The StoryIn short, "The Hillbilly Soliloquy" is the song that birthed Standard Deviation. That's why Fred and Frank chose it to be the opening song on Abnormally Normal or Normally Abnormal?
Fred had written all of the verse and chorus music for "The Hillbilly Soliloquy" (all of the music up to the drum fill before the line "So I'm sitting in Denny's") in 1994 before moving to Hollywood to attend Musicians Institute. However, he had not been able to come up with any lyrics for it. So, after he started classes at MI and began jamming with his fellow students, he played the chords for various guitarists while they improvised lead lines. To a person, they played rock solos and filled the chord breaks with impressive flurries of sixteenth notes. Then, one day, after a country guitar class, Fred found himself jamming with Frank. He played the chord progression, and Frank rocked along as the other guitar players had. However, when Fred reached the first chord break, Frank played a doublestop country guitar lick. At that moment, Fred knew he had found a like-minded guitar player -- a player who was willing to approach music without regard for artificial stylistic boundaries.
Despite Fred's growing excitement about the song, he was still having trouble coming up with lyrics for it. He couldn't seem to get a handle on what the song was about. That changed one night, though, when he attended a show at The Troubadour. A girl he knew from school literally bumped into him while dancing to the band, and, suddenly, the line, "I saw Sally the go-go dancer at a club the other night," popped into his head (incidentally, the girl's name was not Sally, and she was not a go-go dancer). That line quickly blossomed into a fictional Hollywood underworld scene, and the song suddenly had a lyrical focus. The only small item of concern left to resolve was how to reconcile the Hollywood story line with Frank's country guitar lick.
At school a few days later, Fred and Frank arrived early for their music theory class. They found a Blues Listening class concluding in the room they were about to enter, and they heard the teacher playing an old blues album as the students departed. Fred and Frank heard the artist on the record sing, "I ain't superstitious, but a black cat crossed my path," and Frank, in a moment of silliness, parroted the line to Fred in an exaggerated country accent. In a flash, Fred knew the line belonged in the unfinished song. However, while it fit in well with Frank's guitar lick, it was worlds away from the sordid Hollywood story that opened the song.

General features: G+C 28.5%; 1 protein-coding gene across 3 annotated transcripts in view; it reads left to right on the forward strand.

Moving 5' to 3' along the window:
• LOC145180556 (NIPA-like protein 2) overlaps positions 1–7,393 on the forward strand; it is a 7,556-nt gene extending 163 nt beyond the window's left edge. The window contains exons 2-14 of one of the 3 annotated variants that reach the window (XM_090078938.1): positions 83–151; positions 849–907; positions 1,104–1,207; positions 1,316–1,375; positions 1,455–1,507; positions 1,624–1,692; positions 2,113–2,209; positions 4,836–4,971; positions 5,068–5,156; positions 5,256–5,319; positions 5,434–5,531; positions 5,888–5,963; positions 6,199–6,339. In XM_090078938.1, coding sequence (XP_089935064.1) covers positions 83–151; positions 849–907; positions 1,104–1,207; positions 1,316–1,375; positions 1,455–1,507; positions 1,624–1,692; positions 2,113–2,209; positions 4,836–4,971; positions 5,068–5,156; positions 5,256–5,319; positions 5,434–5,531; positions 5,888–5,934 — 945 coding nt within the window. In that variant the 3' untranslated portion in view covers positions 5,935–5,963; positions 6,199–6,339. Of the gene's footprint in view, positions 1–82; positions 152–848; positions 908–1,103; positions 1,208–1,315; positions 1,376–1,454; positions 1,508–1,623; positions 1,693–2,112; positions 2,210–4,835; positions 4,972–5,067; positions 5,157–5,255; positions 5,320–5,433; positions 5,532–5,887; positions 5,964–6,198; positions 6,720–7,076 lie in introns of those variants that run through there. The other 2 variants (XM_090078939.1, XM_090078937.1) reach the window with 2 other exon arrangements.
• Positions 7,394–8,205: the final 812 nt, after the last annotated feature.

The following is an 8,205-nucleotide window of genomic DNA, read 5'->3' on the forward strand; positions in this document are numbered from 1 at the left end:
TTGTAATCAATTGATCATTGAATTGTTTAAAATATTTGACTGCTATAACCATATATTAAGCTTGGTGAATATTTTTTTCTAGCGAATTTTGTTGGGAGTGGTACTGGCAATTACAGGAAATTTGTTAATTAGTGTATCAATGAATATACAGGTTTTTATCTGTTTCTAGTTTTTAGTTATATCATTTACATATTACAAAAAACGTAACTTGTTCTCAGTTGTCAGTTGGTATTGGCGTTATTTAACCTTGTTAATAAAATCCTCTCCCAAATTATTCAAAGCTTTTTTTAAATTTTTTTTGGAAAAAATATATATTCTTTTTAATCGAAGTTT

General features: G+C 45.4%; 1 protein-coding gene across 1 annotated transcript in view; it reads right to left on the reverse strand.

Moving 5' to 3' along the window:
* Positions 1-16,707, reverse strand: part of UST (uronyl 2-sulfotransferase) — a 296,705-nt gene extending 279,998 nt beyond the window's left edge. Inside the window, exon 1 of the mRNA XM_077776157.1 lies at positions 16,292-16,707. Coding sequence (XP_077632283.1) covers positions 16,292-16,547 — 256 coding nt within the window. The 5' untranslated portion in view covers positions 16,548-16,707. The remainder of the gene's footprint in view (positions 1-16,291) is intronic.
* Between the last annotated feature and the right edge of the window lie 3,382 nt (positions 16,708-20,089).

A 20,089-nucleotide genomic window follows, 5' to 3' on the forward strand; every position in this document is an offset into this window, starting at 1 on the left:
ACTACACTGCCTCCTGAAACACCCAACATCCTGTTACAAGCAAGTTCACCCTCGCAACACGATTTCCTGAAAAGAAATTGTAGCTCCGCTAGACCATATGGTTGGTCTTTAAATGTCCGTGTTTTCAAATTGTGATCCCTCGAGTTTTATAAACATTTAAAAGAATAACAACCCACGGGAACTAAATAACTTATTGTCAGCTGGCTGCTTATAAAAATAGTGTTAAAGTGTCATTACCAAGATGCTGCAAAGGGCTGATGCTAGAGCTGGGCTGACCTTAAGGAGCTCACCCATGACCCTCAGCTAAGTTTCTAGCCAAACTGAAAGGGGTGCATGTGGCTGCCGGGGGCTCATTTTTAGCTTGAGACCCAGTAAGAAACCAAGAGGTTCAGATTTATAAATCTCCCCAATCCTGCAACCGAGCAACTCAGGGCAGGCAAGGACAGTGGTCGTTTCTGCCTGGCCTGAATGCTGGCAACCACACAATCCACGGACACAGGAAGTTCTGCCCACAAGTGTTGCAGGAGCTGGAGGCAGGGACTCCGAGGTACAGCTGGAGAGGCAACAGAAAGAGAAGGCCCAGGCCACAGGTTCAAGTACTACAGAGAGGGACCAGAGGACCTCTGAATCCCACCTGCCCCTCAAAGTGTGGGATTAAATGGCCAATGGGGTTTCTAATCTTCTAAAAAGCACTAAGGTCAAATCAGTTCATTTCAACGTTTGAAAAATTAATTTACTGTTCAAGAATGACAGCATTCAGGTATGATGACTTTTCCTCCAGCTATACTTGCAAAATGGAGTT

Fred finally devised a way to merge the country and Hollywood elements into a cohesive tale when he remembered something he had witnessed while eating at Denny's on the Sunset Strip on a Sunday morning. The restaurant had been filled with people from all walks of life -- families dressed for church, people heading to work, tourists, people who had been out partying all night, punks with multicolored hair -- and everyone had been eating and talking when a woman strode past the front of the restaurant clothed solely in a tee shirt. As she had passed, it had seemed that everyone in the restaurant had noticed her and stopped what they were doing to watch her stroll by. That incident, coupled with the variety of people patronizing Denny's that morning, provided Fred with the raw material he needed to connect his disparate lyrical threads.
Fred finished composing the remaining music for the song and wrote the lyrics for the final verse (about the pan handlers, street preachers, addicts, and mentally ill people who roam Hollywood Boulevard). At the same time, he charged Frank with writing the lyrics to the part of the song Frank was going to sing -- the actual hillbilly soliloquy. When both musicians completed their tasks, the song was finished, and Standard Deviation had emerged as a functioning entity.
The Hillbilly Soliloquy
I saw Sally the go-go dancer
At a club the other night
She was grooving on the dance floor
Her funky clothes were shrink-wrap tight
When a voice from way in back called,
“Hey there, ho!
Get your ass out on the boulevard
And make me some dough!”
Then the punches flew and a bottle, too
I heard, “Get your hands off my crack!”
A guy hit the floor right in front of me
I’m pretty sure they broke his back
As I shot out the door
This old star was wheeling in
Down to check the scene
In his limousine
Get me out!
Get me out!
So I’m sitting in Denny’s
Watching neon hair
And a girl in a tee shirt
And I’m wondering, Why God
Have I wound up here
Next to this militant Christian
And this pageanteer?
When a guy with a toothpick
And a John Deere hat
Starts a strange soliloquy
About a nine-life cat
“Well, I ain’t superstitious
But a black cat crossed my path
So I walked up to this pussycat
And I kicked him in the ’nads
Well, up and up and up he flew
Gave a high, piercing holler
Got stuck in a tree for all to see
By his Sergeant’s flea collar
Well, I looked at him and I thought to myself
Now, why’s he still alive?
Well, I’m telling you it’s got something to do
With those dagburn nine lives
So I yanked him down, hit the road
Took him home to my commode
And with a flush and a grin and a mighty
There was nothing left of him but
One black paw!”
Won’t you cry for me?
I’m stuck in California
With a guitar on my knee
Well, Crazy Jane and Wacky Jack
Are preaching to passing cars
While Planet Bob is seeing snakes
And talking to folks on Mars
They all hold out their hands
As I go strolling by
Ever full of hope
I’ll buy them dope
Get me out!
Get me out!
1997 Mighty Tasty Music (ASCAP)/Esquery Songs (ASCAP)